Covid-19 response accelerates the renewable transition, according to Wärtsilä

Yoana Cholteeva 17 April 2020 (Last Updated April 17th, 2020 16:41)

Coal-based power generation has fallen by 25.5% across the European Union and the UK in the first three months of 2020, compared to 2019, as a result of the response to Covid-19. At the same time, renewable energy has reached a 43% share of generation, according to analysis by Wärtsilä, the Finnish technology group.

Covid-19 response accelerates the renewable transition, according to Wärtsilä
Renewable energy has reached a 43% share of generation, according to analysis by Wärtsilä. Source: Thomas Richter

Coal-based power generation has fallen by 25.5% across the European Union and the UK in the first three months of 2020, compared to 2019, as a result of the response to Covid-19. At the same time, renewable energy has reached a 43% share of generation, according to analysis by Wärtsilä, the Finnish technology group.

The impact is even more obvious in the past month, as coal generation collapsed by almost one third between 10 March and 10 April compared to the same period in 2019, making up 12% of total EU and UK generation. In comparison, renewables accounted for 46% of energy generation – an increase of 8% compared to 2019.

Wärtsilä vice president for Europe and Africa Björn Ullbro said: “The impact of the Covid-19 crisis on European energy systems is extraordinary. We are seeing levels of renewable electricity that some people believed would cause systems to collapse, yet they haven’t – in fact they are coping well. The question is, what does this mean for the future?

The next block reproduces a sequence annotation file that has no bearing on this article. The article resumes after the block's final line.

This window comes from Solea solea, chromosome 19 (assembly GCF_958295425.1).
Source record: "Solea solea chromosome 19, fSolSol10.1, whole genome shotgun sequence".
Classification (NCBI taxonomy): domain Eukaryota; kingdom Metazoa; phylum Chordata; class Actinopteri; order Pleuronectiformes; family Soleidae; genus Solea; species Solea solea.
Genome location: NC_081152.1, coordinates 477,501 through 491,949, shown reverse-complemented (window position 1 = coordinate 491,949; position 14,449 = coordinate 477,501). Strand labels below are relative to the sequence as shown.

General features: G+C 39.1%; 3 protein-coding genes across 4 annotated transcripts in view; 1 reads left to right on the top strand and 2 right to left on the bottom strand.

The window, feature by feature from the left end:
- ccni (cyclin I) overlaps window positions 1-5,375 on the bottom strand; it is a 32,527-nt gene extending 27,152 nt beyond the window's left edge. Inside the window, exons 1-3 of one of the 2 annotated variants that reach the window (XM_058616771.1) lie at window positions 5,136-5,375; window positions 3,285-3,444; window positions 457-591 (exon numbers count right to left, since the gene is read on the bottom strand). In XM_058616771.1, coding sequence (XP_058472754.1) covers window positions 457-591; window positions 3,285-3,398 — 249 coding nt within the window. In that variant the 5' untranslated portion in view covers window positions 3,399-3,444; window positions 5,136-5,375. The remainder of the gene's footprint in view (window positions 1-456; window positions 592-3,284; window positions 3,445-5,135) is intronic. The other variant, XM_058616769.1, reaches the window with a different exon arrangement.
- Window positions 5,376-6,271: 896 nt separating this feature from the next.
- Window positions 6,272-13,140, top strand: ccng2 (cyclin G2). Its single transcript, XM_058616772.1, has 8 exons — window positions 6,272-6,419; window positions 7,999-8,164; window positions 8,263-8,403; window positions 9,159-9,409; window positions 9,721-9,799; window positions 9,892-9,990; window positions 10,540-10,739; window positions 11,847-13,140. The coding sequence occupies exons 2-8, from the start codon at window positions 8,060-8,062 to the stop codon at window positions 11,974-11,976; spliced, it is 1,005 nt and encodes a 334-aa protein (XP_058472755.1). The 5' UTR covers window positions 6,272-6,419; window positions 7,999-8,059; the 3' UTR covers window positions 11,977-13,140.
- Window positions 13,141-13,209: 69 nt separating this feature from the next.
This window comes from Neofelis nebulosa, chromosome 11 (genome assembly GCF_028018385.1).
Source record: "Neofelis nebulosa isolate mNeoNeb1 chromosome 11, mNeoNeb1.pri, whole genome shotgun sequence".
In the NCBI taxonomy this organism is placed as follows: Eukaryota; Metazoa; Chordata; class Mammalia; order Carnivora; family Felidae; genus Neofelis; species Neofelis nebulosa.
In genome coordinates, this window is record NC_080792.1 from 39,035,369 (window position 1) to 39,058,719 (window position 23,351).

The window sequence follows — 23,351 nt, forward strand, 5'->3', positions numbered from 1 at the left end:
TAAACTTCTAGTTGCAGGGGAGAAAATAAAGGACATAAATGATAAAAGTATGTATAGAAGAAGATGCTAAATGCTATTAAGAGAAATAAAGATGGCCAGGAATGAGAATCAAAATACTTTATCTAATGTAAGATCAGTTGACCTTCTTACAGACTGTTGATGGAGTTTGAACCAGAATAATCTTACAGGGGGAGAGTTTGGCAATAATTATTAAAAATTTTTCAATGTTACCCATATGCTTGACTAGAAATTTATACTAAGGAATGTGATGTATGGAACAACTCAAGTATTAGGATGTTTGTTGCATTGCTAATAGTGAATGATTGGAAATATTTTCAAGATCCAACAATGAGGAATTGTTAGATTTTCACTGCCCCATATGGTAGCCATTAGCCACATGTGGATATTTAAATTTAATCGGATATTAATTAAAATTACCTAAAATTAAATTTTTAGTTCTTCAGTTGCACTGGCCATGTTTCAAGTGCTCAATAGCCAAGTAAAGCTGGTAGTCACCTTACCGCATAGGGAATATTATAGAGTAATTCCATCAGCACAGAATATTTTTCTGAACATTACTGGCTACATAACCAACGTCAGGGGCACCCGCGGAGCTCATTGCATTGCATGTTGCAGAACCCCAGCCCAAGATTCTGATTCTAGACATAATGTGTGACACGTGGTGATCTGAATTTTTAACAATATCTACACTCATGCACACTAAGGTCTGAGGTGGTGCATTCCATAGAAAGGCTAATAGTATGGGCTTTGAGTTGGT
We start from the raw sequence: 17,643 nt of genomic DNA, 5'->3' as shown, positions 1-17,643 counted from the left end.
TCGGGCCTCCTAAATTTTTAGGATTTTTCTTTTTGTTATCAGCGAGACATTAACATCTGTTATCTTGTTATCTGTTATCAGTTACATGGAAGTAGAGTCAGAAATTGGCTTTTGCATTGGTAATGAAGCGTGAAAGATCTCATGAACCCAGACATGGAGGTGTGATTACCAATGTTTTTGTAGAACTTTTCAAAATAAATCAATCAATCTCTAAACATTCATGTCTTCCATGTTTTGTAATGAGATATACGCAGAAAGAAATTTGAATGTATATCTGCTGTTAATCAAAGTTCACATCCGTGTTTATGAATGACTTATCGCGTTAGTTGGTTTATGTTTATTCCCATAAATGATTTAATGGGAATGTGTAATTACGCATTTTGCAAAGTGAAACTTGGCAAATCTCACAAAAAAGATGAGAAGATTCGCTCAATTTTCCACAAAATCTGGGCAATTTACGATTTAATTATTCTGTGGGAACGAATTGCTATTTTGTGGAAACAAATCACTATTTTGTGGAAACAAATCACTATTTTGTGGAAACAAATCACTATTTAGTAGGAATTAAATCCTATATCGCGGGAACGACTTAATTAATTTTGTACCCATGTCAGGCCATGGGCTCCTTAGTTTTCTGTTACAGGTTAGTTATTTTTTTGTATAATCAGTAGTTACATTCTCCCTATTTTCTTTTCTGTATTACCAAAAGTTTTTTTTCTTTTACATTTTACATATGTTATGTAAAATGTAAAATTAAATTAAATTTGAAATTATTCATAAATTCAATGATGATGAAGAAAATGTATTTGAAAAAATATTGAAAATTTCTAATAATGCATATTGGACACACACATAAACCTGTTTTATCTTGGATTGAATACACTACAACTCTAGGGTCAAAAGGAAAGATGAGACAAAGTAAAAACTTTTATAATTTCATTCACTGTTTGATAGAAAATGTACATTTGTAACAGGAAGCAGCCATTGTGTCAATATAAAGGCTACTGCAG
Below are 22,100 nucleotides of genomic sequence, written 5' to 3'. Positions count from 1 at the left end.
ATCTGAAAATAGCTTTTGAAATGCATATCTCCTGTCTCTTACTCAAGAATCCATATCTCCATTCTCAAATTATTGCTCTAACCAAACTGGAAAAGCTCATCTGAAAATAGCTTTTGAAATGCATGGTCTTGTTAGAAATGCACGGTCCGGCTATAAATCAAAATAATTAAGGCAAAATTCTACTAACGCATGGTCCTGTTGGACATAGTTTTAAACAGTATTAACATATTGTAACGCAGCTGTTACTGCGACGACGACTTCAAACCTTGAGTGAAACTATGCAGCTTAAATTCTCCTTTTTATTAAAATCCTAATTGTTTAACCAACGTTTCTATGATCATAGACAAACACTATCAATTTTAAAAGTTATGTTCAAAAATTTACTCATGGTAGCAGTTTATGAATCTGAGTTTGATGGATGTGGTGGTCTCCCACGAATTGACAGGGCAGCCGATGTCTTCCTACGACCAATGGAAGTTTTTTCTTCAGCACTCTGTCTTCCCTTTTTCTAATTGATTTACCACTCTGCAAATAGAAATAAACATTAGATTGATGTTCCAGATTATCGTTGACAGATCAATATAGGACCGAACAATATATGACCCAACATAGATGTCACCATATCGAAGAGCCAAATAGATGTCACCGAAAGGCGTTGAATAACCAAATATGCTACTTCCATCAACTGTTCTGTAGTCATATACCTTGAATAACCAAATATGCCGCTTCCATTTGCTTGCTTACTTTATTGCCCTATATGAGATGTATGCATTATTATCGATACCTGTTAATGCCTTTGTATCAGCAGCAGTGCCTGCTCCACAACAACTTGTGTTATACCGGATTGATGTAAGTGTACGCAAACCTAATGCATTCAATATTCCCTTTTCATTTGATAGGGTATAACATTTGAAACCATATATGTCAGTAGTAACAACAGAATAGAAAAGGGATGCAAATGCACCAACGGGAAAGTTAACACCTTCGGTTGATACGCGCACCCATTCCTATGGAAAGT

The figures mark a dramatic shift in Europe’s energy mix – one that was not anticipated to occur until the end of the decade. The impact of the Covid-19 crisis has effectively accelerated the energy transition in the short-term, providing a unique opportunity to see how energy systems function with far higher levels of renewables,” he added.

The analysis has also shown that demand for electricity across the continent is down by one tenth (10%) due to measures taken to combat Covid-19, the biggest drop in demand since the Second World War War, with the fall of carbon emissions from the power sector intensifying to almost 20% between 10 March and 10 April, compared to the same period last year.

The analysis was conducted by Wärtsilä Energy Transition Lab, a free-to-use data platform developed by Wärtsilä to help the industry and the public understand the impact of Covid-19 on European electricity markets and analyse its influence on the future of energy systems.